To name a few, you will find here a large collection of historical building practices. You should also take a trip to the church with an altarpiece from 1717 and a pulpit from 1661. Fanø Art Museum has a permanent collection of artists connected to the island as well as changing exhibitions. Sønderho mill was established in 1701 when the priests received the king's permission to grind grain. This was in operation until 1923 and is today a museum. At the restaurant Nanna's living room you will find Fanø's tile museum based on the decorative tiles the sailors took home.

Few Norwegians

In Nordby church you will find a baptismal font from the latter half of the 1400th century, but the church is from 1786 and was restored almost 50 years ago. Otherwise, you should take a stroll in the streets and enjoy life on the harbour. 50 meters from the harbor seals are often found on the sandbanks. Fanø is a holiday island, but you can walk or cycle to the ferry and take it to Esbjerg. You can get your groceries on Fanø, but if it's windy it might be an alternative to take the ferry to the mainland to get a dose of city life if that tempts you. Our camping host told us that he rarely sees Norwegians as visitors to the island. Most Danes and Germans come here. But some Norwegians have discovered Fanø. He says that every year he is visited by a group of campers from the Stavanger area, but at Easter we did not see a single Norwegian car on the island.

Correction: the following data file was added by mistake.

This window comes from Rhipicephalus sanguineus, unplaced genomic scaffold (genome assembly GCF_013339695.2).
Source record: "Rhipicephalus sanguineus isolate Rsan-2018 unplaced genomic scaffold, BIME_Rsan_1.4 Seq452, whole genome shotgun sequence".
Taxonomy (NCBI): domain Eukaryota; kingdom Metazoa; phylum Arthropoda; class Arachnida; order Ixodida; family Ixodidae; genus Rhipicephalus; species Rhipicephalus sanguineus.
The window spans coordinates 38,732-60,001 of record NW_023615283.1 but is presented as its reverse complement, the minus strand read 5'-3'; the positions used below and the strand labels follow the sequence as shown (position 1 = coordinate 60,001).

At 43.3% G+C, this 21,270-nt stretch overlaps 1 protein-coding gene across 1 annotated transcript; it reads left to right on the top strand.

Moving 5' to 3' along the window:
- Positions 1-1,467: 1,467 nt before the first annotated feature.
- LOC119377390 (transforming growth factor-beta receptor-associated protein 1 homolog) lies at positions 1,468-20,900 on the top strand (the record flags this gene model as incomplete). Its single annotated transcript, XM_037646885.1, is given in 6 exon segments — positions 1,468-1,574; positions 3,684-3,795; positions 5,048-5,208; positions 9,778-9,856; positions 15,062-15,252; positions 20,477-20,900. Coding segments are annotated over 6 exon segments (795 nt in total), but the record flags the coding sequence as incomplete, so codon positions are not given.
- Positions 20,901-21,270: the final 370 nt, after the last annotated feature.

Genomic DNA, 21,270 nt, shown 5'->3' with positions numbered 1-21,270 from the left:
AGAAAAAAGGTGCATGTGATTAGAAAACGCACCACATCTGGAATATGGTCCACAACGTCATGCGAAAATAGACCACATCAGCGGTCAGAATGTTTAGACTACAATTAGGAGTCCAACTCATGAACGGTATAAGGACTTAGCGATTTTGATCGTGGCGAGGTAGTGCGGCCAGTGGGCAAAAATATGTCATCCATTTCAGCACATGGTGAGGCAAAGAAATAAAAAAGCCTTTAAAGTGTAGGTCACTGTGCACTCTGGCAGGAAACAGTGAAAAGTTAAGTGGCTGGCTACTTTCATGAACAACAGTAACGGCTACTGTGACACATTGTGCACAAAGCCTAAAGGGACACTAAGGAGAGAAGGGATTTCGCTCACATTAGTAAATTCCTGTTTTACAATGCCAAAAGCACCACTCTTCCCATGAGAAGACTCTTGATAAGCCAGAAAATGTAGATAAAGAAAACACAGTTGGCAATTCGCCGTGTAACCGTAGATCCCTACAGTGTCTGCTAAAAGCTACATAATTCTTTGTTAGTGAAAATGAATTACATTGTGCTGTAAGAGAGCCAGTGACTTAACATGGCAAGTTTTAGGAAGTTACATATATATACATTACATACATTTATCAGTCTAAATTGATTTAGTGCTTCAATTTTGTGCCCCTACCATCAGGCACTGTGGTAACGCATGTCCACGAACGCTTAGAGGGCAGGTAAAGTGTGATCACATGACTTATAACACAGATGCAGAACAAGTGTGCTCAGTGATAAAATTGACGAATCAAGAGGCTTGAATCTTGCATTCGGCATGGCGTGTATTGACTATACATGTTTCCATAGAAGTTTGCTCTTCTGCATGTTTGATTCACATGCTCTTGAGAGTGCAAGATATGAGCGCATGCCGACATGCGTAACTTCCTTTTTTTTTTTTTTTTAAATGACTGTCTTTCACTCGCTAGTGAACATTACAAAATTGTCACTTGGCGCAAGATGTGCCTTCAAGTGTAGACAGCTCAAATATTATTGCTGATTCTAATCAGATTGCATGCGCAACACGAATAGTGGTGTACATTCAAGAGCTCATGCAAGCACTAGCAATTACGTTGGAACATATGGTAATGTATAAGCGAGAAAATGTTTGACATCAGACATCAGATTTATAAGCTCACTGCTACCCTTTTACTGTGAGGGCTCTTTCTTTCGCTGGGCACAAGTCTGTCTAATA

Ferries and ferry queues

The ferry trip from Esbjerg to Fanø took 12 minutes and cost 220 Danish kroner (2019). Then the return ticket was included. This price applies to motorhomes up to 12 meters in the low season.

In the high season (10 June to 11 August) you have to pay a little more than twice as much. Motorhomes under 6 meters save a few tens in the high season. The ferries to Fanø run continuously and usually with a departure every 20 minutes. Nevertheless, there are sometimes queues. A little early in the afternoon on Wednesday in Easter week, the waiting time was an hour. On the return trip on Good Friday, we drove straight onto the ferry, but those who had planned to go to Fanø that day probably stood in line for three hours before they boarded the ferry. So there is a lot to be gained by not hitting the times with high traffic.

Local residents have their own queue for the ferry and get priority on all departures. Of the nearly 3400 inhabitants on the island, around 700 commute to work in Esbjerg every day and a couple of hundred the other way. Although the queue for the ferry can be a challenge, it is often manageable. If the queue is too long, you can wait until another day...